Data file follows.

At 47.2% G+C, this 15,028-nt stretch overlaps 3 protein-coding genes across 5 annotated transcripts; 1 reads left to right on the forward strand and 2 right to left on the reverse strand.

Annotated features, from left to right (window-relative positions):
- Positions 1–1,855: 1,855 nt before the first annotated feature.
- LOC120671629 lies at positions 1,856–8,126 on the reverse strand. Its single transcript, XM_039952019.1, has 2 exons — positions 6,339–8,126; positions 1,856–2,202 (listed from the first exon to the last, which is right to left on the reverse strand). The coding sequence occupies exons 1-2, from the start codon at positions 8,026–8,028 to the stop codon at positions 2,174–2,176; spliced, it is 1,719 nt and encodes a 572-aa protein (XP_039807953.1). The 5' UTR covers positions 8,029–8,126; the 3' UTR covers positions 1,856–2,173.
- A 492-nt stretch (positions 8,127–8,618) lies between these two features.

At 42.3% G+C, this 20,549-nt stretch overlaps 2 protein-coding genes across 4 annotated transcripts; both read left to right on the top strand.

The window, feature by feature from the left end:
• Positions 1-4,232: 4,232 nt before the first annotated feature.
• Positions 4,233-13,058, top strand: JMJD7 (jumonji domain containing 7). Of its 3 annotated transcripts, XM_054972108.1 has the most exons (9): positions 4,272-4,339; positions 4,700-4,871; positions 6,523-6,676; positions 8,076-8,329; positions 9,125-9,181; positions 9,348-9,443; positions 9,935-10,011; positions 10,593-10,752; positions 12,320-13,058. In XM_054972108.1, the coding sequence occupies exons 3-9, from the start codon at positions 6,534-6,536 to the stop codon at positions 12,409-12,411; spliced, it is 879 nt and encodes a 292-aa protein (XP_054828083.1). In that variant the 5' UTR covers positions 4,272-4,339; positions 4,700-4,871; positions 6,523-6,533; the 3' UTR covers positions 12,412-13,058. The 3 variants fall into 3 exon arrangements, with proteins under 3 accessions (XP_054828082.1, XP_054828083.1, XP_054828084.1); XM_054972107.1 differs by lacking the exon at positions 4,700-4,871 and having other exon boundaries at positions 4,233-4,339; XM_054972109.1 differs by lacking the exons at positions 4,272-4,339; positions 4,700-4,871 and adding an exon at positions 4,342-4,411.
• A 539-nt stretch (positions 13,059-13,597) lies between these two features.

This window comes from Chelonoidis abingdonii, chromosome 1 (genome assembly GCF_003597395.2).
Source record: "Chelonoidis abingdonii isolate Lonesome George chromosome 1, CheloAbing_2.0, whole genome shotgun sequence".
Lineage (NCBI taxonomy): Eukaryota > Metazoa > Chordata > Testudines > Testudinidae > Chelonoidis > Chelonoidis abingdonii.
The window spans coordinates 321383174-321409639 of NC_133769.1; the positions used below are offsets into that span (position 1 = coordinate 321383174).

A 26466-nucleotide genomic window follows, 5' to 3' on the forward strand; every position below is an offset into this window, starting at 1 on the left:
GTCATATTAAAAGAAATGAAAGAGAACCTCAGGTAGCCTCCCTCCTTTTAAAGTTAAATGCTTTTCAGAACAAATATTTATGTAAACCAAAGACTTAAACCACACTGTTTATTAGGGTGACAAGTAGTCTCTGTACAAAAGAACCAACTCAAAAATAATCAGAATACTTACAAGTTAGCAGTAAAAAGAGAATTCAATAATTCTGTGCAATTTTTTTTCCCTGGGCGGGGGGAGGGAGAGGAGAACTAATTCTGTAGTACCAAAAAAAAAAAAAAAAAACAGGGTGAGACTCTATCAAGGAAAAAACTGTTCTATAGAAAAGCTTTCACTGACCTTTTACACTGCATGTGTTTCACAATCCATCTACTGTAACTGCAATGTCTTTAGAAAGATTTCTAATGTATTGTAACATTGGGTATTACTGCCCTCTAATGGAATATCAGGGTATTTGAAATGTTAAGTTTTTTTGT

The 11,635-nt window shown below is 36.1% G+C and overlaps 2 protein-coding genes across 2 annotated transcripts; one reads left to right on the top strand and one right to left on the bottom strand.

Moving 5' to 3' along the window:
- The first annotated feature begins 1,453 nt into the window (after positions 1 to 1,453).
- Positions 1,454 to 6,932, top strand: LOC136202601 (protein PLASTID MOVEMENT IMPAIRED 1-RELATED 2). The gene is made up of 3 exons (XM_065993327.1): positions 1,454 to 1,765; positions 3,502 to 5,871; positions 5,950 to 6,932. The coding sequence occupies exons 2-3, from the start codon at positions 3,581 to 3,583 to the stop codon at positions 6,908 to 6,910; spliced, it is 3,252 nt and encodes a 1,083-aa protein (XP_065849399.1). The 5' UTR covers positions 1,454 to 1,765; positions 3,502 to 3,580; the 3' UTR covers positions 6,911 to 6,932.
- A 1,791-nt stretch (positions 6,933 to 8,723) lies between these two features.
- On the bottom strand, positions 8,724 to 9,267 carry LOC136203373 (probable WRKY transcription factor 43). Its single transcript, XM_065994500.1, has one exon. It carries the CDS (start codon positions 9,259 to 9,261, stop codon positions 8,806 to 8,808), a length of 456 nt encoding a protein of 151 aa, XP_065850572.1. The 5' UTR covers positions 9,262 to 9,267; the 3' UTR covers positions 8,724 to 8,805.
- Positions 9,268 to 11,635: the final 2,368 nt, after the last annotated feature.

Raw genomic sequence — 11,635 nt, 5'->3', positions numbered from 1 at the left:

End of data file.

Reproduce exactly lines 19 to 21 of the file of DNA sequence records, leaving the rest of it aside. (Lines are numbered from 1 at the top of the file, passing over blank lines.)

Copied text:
- The first annotated feature begins 1,453 nt into the window (after positions 1 to 1,453).
- Positions 1,454 to 6,932, top strand: LOC136202601 (protein PLASTID MOVEMENT IMPAIRED 1-RELATED 2). The gene is made up of 3 exons (XM_065993327.1): positions 1,454 to 1,765; positions 3,502 to 5,871; positions 5,950 to 6,932. The coding sequence occupies exons 2-3, from the start codon at positions 3,581 to 3,583 to the stop codon at positions 6,908 to 6,910; spliced, it is 3,252 nt and encodes a 1,083-aa protein (XP_065849399.1). The 5' UTR covers positions 1,454 to 1,765; positions 3,502 to 3,580; the 3' UTR covers positions 6,911 to 6,932.
- A 1,791-nt stretch (positions 6,933 to 8,723) lies between these two features.